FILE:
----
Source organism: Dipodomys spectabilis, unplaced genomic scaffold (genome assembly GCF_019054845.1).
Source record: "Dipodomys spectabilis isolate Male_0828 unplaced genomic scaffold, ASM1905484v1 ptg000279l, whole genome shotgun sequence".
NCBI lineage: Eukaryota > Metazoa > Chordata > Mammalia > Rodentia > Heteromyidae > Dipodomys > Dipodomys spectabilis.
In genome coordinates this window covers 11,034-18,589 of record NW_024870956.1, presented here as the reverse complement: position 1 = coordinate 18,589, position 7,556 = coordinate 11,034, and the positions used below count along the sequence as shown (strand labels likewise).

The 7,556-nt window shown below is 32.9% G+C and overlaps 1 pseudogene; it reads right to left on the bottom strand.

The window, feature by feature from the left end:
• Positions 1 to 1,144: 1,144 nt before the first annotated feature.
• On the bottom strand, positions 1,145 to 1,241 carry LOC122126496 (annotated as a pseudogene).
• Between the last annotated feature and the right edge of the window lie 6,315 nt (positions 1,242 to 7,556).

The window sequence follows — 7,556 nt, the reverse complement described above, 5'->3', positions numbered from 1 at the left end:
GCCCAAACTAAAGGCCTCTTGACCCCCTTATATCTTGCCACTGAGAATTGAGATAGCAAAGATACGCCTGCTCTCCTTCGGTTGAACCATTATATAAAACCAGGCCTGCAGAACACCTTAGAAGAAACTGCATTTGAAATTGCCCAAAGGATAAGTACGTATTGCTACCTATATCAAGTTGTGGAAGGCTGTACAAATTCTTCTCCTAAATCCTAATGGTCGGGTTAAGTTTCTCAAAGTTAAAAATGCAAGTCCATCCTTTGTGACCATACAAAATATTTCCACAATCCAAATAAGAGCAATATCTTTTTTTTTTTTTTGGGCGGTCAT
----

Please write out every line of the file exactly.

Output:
Source organism: Dipodomys spectabilis, unplaced genomic scaffold (genome assembly GCF_019054845.1).
Source record: "Dipodomys spectabilis isolate Male_0828 unplaced genomic scaffold, ASM1905484v1 ptg000279l, whole genome shotgun sequence".
NCBI lineage: Eukaryota > Metazoa > Chordata > Mammalia > Rodentia > Heteromyidae > Dipodomys > Dipodomys spectabilis.
In genome coordinates this window covers 11,034-18,589 of record NW_024870956.1, presented here as the reverse complement: position 1 = coordinate 18,589, position 7,556 = coordinate 11,034, and the positions used below count along the sequence as shown (strand labels likewise).

The 7,556-nt window shown below is 32.9% G+C and overlaps 1 pseudogene; it reads right to left on the bottom strand.

The window, feature by feature from the left end:
• Positions 1 to 1,144: 1,144 nt before the first annotated feature.
• On the bottom strand, positions 1,145 to 1,241 carry LOC122126496 (annotated as a pseudogene).
• Between the last annotated feature and the right edge of the window lie 6,315 nt (positions 1,242 to 7,556).

The window sequence follows — 7,556 nt, the reverse complement described above, 5'->3', positions numbered from 1 at the left end:
GCCCAAACTAAAGGCCTCTTGACCCCCTTATATCTTGCCACTGAGAATTGAGATAGCAAAGATACGCCTGCTCTCCTTCGGTTGAACCATTATATAAAACCAGGCCTGCAGAACACCTTAGAAGAAACTGCATTTGAAATTGCCCAAAGGATAAGTACGTATTGCTACCTATATCAAGTTGTGGAAGGCTGTACAAATTCTTCTCCTAAATCCTAATGGTCGGGTTAAGTTTCTCAAAGTTAAAAATGCAAGTCCATCCTTTGTGACCATACAAAATATTTCCACAATCCAAATAAGAGCAATATCTTTTTTTTTTTTTTGGGCGGTCAT